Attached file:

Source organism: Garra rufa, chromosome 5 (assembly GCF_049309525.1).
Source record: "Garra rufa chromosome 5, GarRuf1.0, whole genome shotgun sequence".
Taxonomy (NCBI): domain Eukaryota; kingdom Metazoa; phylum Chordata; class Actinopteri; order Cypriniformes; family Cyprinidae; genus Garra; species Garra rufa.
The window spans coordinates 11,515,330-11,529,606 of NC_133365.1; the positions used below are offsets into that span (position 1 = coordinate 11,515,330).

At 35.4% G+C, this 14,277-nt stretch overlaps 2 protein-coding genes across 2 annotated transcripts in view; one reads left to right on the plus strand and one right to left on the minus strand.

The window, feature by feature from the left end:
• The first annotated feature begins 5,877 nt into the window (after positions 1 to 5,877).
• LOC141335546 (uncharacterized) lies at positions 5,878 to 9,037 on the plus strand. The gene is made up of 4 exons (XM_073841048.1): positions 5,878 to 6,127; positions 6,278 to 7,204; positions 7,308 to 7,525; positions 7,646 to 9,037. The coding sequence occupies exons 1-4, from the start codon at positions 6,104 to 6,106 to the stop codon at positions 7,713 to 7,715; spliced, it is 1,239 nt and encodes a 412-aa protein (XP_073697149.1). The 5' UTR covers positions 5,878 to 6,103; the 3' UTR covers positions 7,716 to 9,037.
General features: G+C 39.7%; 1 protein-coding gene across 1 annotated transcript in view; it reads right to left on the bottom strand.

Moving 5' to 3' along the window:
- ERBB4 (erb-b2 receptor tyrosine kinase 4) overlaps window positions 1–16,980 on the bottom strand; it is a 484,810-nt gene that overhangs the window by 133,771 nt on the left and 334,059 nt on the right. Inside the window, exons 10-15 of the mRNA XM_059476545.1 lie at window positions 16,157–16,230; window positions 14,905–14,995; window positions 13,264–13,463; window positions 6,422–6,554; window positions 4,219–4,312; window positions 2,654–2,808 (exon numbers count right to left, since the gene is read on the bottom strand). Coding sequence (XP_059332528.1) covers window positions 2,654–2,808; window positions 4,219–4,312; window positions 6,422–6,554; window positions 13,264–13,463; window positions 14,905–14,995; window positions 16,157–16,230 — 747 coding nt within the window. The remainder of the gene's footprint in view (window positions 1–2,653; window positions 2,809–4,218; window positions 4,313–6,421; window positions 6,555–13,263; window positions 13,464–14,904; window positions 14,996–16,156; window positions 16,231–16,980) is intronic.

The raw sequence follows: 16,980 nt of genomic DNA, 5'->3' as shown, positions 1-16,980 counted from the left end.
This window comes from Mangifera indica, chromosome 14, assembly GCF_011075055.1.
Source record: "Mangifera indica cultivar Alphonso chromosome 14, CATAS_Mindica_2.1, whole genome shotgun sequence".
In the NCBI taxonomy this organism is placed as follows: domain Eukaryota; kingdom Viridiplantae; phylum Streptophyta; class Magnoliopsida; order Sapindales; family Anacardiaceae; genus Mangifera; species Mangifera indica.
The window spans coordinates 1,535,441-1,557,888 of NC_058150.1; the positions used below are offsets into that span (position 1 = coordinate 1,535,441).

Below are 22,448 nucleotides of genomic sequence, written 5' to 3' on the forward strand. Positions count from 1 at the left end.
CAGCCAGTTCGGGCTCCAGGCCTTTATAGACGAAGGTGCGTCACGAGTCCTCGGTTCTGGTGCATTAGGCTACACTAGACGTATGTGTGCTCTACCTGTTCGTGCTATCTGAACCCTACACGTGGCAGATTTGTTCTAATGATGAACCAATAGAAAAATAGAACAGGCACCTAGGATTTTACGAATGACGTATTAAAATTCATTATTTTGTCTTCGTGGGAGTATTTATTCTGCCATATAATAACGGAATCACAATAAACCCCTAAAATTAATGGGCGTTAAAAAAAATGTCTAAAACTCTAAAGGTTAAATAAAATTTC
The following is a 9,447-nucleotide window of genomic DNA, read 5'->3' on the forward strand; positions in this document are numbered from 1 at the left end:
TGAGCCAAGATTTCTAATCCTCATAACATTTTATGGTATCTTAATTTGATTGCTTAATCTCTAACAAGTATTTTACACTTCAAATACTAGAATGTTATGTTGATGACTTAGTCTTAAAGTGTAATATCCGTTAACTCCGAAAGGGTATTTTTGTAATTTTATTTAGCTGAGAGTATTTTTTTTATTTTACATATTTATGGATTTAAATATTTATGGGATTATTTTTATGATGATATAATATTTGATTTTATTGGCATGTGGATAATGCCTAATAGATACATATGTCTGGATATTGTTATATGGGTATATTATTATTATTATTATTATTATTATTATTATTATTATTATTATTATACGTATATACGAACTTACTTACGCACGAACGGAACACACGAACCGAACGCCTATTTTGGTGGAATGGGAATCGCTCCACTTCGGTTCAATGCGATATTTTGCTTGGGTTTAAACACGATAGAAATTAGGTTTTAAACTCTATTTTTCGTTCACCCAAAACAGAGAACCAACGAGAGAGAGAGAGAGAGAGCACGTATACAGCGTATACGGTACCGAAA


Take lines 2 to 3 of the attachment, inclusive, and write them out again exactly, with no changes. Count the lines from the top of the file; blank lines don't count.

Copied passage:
Source record: "Garra rufa chromosome 5, GarRuf1.0, whole genome shotgun sequence".
Taxonomy (NCBI): domain Eukaryota; kingdom Metazoa; phylum Chordata; class Actinopteri; order Cypriniformes; family Cyprinidae; genus Garra; species Garra rufa.